Small speed increases can also have huge effects on crash outcomes for drivers and passengers. Crash tests by the AAA Foundation for Traffic Safety, IIHS, and Humanetics found that as crash speeds increased from 40 mph to 50 and 56 mph, the test vehicle had more structural damage and greater forces were registered on the test dummy’s entire body. The researchers concluded that even relatively small increases in speeds of 5 or 10 mph increase a driver’s injury and fatality risk.
"Speeding drivers may arrive at their destinations a few minutes quicker, but is the tradeoff of getting injured or losing one's life worth it if a crash occurs?" says David Yang, executive director of the AAA Foundation for Traffic Safety.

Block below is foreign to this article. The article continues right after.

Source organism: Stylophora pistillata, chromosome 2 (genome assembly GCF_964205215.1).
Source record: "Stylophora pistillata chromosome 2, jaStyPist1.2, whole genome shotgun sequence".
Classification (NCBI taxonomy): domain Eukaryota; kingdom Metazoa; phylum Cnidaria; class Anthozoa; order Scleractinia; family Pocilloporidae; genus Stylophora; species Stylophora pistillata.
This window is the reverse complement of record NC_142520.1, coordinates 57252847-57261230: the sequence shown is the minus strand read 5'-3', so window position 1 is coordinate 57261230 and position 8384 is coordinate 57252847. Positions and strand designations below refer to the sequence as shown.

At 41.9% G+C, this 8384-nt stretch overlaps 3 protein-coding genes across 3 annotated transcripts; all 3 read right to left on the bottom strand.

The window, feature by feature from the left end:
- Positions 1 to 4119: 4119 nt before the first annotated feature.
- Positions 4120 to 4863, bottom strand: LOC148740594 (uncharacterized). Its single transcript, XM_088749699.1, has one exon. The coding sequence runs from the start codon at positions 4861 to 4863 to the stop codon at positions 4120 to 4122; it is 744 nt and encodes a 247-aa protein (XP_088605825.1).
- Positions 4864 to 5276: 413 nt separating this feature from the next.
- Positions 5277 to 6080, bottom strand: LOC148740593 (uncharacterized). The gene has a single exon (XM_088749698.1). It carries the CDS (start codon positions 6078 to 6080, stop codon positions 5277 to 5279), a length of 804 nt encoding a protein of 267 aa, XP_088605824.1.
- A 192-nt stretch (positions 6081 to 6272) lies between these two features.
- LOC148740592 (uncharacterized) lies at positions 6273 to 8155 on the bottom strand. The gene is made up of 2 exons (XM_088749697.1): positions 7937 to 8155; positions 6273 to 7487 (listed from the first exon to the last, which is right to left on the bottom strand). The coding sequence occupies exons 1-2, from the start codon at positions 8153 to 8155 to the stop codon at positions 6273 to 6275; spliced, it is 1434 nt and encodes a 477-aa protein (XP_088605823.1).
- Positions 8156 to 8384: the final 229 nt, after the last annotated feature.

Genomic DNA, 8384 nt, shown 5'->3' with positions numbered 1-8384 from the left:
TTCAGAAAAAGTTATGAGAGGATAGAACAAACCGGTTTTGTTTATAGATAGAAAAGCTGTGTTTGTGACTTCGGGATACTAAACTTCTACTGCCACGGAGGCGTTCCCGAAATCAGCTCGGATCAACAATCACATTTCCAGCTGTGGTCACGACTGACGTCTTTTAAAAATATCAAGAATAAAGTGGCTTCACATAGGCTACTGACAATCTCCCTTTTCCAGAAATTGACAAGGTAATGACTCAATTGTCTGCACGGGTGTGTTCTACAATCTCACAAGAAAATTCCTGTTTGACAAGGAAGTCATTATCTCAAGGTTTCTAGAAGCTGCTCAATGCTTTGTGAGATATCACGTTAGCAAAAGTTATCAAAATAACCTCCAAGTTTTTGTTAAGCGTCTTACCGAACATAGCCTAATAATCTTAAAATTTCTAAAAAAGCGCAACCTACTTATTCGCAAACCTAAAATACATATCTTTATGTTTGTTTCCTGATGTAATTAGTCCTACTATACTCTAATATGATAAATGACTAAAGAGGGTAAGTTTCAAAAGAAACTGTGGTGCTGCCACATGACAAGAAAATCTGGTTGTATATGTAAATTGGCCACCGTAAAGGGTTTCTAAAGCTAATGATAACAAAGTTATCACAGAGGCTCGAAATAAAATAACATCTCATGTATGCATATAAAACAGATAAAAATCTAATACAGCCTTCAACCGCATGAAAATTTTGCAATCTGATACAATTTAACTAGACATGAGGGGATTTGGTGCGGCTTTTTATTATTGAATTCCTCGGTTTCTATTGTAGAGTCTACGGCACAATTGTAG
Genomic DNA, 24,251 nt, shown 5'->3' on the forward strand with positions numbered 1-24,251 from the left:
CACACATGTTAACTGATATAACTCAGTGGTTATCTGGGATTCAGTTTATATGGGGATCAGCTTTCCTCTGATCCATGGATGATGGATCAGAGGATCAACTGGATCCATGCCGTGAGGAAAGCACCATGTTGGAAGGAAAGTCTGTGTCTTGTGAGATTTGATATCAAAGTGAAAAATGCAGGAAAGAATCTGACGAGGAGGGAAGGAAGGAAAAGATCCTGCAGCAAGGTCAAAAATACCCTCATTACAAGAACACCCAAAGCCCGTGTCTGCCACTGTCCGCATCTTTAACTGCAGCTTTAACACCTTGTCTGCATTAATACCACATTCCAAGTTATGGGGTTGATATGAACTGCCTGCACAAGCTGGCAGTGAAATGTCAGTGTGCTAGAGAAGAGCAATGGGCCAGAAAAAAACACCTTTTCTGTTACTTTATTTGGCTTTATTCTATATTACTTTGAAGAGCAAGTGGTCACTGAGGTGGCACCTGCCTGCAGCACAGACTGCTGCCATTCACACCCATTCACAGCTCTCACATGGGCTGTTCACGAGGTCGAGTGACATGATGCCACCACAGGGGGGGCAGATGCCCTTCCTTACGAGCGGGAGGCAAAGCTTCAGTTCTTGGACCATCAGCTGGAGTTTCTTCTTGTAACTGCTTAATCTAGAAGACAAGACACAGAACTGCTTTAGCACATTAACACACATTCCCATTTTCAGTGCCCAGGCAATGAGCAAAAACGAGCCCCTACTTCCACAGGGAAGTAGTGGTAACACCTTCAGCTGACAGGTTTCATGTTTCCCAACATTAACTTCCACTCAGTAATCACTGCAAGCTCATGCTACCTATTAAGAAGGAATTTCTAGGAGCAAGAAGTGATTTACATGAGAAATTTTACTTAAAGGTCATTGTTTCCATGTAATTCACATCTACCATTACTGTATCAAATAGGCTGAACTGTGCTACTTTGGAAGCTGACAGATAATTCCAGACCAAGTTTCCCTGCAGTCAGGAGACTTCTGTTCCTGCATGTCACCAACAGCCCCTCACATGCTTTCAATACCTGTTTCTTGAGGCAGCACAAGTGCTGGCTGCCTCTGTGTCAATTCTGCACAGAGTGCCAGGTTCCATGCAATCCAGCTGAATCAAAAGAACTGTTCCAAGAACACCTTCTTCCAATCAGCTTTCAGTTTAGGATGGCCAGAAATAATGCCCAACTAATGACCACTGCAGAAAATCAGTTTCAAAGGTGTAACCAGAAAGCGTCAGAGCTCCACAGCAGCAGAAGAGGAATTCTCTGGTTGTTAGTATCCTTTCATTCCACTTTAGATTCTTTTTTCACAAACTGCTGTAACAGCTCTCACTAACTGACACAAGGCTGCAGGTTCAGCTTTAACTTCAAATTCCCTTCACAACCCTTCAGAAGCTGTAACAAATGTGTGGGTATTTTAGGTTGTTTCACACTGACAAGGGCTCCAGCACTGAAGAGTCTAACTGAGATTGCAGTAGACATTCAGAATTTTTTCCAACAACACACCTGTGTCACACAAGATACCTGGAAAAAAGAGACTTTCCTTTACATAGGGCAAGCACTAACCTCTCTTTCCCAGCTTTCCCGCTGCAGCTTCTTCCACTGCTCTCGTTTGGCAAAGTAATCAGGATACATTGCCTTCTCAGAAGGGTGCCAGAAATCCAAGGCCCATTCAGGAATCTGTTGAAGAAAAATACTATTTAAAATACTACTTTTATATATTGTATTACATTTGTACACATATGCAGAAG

To make matters worse, speeding historically has led to higher speed limits. In many states across the West, including Arizona and California, speed limits are set using the 85th percentile method, a federal standard that many cities and states are now moving away from, including Oregon. Under this principle, engineers survey a stretch of road, typically every 10 years, to see how fast people are driving. Officials then set the speed limit based on how fast 85 percent of drivers were going. This has led to speed limits creeping up across the country, and rather than driving the new speed limit, people still continue to exceed it. A 2019 IIHS study found that rising speed limits across the U.S. have caused an additional 37,000 people to be killed between 1993 and 2017.